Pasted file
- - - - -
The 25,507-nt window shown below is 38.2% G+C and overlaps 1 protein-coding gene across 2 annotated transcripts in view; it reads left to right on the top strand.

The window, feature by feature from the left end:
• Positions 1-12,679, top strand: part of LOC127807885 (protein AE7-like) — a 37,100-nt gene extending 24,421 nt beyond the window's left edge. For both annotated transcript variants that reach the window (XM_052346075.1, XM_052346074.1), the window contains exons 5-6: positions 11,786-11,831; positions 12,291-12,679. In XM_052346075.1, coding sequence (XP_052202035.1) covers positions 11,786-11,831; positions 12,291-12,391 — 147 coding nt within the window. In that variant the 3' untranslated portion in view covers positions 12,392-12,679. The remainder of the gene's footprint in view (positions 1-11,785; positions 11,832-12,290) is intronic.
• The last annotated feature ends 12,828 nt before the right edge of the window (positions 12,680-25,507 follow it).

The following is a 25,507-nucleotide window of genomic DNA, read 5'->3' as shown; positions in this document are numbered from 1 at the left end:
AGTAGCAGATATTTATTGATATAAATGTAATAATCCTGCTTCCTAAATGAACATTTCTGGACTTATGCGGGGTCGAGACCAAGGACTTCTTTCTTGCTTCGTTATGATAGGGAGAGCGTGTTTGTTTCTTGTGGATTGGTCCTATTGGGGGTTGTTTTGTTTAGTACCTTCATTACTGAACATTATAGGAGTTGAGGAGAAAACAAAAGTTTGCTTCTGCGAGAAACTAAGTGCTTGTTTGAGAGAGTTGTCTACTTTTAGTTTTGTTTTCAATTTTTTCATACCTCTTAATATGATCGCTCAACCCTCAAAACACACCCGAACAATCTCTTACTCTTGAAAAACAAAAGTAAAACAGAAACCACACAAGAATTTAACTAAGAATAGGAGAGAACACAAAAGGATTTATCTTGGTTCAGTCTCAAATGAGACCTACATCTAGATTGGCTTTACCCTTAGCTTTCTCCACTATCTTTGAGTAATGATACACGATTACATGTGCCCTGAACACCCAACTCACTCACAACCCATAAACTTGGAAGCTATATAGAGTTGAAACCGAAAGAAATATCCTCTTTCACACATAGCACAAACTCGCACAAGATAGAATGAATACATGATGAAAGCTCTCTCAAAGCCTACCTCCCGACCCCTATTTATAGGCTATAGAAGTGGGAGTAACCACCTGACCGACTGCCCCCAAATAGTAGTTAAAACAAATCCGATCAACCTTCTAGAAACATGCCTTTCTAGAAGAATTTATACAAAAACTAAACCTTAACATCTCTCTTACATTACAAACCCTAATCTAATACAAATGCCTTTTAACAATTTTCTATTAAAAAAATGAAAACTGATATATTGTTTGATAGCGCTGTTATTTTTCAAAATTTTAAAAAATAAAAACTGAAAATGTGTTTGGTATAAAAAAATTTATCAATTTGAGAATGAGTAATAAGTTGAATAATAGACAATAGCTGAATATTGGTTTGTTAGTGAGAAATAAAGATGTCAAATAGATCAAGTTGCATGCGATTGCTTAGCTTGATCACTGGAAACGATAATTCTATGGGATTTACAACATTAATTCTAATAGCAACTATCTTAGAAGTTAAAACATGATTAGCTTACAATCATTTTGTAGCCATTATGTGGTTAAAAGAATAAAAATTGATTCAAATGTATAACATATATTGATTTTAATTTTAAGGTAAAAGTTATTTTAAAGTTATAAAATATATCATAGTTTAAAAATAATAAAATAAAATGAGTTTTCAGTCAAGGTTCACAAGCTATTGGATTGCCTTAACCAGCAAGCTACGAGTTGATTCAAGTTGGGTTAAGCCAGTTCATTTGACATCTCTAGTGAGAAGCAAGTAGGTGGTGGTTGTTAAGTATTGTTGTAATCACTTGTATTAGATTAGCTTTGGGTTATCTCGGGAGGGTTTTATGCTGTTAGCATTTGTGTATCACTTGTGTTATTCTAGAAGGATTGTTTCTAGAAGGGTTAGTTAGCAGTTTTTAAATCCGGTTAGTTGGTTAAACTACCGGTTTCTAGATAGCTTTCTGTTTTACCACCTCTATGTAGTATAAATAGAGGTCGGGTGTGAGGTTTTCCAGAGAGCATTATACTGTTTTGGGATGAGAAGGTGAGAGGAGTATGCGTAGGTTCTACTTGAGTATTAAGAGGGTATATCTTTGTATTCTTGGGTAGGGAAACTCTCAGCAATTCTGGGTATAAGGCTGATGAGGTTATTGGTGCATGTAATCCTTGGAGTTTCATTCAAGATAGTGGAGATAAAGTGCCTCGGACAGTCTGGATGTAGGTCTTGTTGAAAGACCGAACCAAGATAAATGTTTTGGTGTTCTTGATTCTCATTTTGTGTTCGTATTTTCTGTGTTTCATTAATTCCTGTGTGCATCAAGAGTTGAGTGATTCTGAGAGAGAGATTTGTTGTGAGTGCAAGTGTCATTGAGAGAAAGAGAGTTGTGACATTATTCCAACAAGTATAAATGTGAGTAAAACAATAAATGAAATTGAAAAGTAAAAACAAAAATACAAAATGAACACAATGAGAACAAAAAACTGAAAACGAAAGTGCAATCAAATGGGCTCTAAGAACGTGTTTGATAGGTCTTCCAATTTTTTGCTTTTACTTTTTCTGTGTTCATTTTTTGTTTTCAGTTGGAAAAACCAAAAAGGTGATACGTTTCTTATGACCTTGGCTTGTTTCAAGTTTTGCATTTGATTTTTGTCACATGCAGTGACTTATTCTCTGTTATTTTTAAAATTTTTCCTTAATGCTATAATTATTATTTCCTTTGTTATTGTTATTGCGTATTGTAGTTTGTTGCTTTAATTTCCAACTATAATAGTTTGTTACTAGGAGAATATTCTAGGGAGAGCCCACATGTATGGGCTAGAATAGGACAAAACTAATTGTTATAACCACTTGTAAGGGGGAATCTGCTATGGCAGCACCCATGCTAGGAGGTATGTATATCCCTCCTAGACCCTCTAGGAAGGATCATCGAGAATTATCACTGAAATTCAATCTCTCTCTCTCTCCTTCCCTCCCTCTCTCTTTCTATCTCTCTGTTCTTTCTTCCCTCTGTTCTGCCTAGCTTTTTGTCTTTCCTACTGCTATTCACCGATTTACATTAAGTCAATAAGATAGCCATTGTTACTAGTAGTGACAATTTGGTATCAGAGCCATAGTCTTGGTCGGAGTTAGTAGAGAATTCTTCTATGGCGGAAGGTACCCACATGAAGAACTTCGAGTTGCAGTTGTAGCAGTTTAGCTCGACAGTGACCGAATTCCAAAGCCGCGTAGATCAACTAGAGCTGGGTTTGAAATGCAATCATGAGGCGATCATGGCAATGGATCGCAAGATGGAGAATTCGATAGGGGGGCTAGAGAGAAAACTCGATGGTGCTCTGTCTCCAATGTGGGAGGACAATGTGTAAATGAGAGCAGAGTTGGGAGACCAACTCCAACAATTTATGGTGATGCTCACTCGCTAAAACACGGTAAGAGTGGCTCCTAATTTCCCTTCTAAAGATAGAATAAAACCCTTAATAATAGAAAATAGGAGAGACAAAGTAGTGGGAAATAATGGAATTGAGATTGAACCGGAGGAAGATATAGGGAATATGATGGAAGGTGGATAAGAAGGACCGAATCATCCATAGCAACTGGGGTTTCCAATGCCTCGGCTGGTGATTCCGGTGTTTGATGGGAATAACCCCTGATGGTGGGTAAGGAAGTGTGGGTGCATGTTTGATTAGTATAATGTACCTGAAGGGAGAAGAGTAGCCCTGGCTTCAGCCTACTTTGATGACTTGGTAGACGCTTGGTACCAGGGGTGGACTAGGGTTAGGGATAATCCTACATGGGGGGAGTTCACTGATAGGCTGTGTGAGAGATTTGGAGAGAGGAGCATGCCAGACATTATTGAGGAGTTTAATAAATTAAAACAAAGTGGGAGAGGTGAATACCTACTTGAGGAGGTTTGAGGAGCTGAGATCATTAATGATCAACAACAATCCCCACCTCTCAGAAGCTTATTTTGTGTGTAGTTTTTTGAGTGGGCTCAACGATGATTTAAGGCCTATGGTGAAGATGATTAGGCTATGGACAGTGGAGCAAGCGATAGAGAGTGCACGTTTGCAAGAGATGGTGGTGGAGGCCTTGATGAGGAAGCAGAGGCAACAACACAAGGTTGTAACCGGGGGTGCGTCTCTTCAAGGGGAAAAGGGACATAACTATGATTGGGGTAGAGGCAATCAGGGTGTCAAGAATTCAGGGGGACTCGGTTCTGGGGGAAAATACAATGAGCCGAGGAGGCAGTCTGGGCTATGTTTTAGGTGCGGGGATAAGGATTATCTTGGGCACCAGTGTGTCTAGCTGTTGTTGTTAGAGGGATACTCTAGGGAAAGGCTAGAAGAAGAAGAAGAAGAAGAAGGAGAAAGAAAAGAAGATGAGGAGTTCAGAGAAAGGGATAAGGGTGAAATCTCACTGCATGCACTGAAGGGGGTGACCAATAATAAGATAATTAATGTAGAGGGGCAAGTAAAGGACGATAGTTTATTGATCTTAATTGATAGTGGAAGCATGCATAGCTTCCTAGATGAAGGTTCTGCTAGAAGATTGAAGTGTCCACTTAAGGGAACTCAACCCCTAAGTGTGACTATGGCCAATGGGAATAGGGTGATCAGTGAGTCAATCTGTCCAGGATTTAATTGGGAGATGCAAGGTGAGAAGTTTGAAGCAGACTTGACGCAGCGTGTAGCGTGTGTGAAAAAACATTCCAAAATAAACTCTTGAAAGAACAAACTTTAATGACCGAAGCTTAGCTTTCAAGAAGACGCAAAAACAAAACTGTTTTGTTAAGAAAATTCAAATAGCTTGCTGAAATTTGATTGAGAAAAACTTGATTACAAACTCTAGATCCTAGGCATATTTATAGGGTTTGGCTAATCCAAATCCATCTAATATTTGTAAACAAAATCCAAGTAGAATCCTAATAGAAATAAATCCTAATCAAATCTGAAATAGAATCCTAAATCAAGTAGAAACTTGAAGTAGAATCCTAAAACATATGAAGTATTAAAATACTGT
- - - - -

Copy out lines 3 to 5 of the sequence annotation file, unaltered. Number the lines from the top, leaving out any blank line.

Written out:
• Positions 1-12,679, top strand: part of LOC127807885 (protein AE7-like) — a 37,100-nt gene extending 24,421 nt beyond the window's left edge. For both annotated transcript variants that reach the window (XM_052346075.1, XM_052346074.1), the window contains exons 5-6: positions 11,786-11,831; positions 12,291-12,679. In XM_052346075.1, coding sequence (XP_052202035.1) covers positions 11,786-11,831; positions 12,291-12,391 — 147 coding nt within the window. In that variant the 3' untranslated portion in view covers positions 12,392-12,679. The remainder of the gene's footprint in view (positions 1-11,785; positions 11,832-12,290) is intronic.
• The last annotated feature ends 12,828 nt before the right edge of the window (positions 12,680-25,507 follow it).

The following is a 25,507-nucleotide window of genomic DNA, read 5'->3' as shown; positions in this document are numbered from 1 at the left end: